James’ Brand New Blog

#lndont history mystery: When did McCormicks open in 1914?

- September 19th, 2012

McCormicks girls

Girls & young women at work in the old McCormicks plant c. 1915. The classic Henry (Harry) G. Hines image is reproduced in Alan Noon’s magisterial East of Adelaide.

Now here is a question which has stumped our panel of JBNBlog #ldnont history mystery judges: When did McCormicks open its famous plant here in 1914? For the usual prizes, and a big hug, pls. let me know soonest.

 

Categories: Entertainment

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6 comments

  1. Dan Brock says:

    Yeah, I would be interested in this as well as I was unable to nail down the date of its opening for my book.

  2. james.reaney says:

    That date is a mystery to me . . . but we will keep searching. Meanwhile, here is a Fragment for the next edition . . . Loretta Lynn played the RBC Theatre at the John Labatt Centre before 2,800 fans on Nov. 11, 2003.

  3. Dan Brock says:

    Thanks for nailing down when Loretta Lynn played in London.
    With the launching of Father John Comiskey’s “My Heart’s Best Wishes for You: A Biography of Archbishop John Walsh,” the 2nd bishop of the diocese of London, I’ve picked up two more entries for a future supplement of “Fragments.”
    After returning from Ireland after a two-month absence from London, Walsh was greeted by an estimated crowd of 3,000 in a city having a total of some 20,400 inhabitants. (This would be like having some 54,000 showing up at the railway station in London today!) Among the well wishers was the band of the Seventh Fusileers. A stream of fireworks were also set off.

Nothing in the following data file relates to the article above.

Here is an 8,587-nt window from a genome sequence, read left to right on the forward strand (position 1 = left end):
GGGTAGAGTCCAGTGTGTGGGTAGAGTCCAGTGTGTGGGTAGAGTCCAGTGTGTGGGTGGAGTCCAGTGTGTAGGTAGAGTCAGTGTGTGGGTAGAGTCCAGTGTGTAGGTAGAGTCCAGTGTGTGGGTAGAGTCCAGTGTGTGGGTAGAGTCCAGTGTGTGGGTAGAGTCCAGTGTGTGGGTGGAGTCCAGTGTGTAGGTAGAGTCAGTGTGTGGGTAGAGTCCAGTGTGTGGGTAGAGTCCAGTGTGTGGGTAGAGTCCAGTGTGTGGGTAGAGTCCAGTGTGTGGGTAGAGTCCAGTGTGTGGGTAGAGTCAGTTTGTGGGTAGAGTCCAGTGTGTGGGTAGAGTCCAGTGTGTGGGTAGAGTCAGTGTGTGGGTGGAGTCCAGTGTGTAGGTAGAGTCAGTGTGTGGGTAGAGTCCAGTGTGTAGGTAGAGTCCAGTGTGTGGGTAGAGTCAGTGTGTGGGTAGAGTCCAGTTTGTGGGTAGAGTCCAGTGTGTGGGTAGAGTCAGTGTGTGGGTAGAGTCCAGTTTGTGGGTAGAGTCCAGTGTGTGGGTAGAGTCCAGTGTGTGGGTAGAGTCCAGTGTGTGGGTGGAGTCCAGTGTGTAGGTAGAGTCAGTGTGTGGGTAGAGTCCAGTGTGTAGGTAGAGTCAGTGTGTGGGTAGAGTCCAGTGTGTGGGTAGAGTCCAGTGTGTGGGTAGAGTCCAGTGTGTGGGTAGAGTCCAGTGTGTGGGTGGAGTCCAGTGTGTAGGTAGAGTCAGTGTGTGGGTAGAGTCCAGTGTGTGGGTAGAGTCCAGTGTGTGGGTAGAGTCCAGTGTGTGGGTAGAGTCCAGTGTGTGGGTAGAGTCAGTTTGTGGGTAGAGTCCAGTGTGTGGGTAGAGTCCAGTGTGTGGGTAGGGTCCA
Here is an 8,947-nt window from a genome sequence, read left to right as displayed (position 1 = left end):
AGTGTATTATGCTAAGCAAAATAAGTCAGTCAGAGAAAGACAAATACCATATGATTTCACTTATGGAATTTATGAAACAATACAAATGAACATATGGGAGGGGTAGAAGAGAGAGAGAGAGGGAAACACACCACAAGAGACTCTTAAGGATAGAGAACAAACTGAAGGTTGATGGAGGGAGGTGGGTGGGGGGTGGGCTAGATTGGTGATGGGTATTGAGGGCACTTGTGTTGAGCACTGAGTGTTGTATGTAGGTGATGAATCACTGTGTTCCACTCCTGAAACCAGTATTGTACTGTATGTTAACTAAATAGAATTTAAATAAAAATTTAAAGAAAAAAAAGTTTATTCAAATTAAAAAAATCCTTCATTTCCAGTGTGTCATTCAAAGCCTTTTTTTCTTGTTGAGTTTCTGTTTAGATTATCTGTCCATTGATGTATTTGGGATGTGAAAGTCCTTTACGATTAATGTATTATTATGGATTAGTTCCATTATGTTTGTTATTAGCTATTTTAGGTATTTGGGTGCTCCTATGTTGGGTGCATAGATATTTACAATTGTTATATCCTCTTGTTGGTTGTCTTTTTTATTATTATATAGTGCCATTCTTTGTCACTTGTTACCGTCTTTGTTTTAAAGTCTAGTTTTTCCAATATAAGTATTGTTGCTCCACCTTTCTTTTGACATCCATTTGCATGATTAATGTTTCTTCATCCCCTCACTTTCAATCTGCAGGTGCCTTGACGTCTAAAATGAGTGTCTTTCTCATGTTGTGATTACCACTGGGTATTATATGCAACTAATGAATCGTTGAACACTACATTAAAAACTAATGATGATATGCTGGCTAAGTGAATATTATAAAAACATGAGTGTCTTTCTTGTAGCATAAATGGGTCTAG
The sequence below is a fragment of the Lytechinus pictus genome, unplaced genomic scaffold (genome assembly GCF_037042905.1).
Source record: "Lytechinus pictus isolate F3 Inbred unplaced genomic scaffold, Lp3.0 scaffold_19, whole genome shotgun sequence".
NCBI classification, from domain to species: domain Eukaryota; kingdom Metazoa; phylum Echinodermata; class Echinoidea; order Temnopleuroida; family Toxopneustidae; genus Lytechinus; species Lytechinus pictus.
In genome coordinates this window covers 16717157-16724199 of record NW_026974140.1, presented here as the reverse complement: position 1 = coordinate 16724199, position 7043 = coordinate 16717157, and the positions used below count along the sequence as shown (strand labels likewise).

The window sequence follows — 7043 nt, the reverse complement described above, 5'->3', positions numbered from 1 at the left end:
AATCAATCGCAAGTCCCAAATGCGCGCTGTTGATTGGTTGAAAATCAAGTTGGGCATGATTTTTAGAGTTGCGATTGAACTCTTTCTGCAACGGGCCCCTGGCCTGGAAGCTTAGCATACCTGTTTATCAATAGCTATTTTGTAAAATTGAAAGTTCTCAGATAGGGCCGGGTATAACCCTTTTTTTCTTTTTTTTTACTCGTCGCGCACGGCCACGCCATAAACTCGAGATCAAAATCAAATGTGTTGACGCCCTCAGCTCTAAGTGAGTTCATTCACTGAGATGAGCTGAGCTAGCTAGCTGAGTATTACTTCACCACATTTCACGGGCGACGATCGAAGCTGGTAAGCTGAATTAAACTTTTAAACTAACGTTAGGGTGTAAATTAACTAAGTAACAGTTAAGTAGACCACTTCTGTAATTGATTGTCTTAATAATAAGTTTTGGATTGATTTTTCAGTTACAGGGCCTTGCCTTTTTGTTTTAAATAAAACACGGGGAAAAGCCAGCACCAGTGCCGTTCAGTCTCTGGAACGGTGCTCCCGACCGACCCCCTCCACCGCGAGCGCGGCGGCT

On Nov. 9, 1885, a meeting of Irish citizens was held in London to discuss the Irish problem as Westminster debated Home Rule.
    One of the members of the executive of The London & Middlesex Historical Society has a large photograph of the Jubilee Roller Rink. She thinks the rink existed in London in the 1890s, but, so far we can’t find any reference to it in the city of London directories. Perhaps a follower of your blog might be able to shed some light on this.

  4. james.reaney says:

    Now, that was a crowd . . . as for the Jubilee rink (which sounds familiar), if a jpeg can be sent JBNBlog’s way, maybe the mystery can be solved hereabouts.
    Thanks, as always, for the details.

  5. Cindy Hartman says:

    Just wondering how accurate are the dates on the Fire Insurance Maps (online at UWO) ?? The 1892 map updated as of 1907 shows both the McCormick Plant and the Ruggles Truck Plant, and lists Kelloggs as ‘The Battle Creek Health Food Co.’ I don’t think Ruggles was there until 1921/1922. Were this maps produced for insurance companies?? or were they used by the Fire Dept. ??

  6. Dan Brock says:

    The McCormick Manufacturing Company was still in the southwest cor. of Dundas & Wellington streets in 1912.
    Kelloggs was indeed known earlier as the Battle Creek Health Food Co. It came to London in 1907 as the Battle Creek Toasted Corn Flake Company and was on the nw cor. of Grey and Adelaide streets. Either the Western Archives or the London Room staff might help you with your queries.

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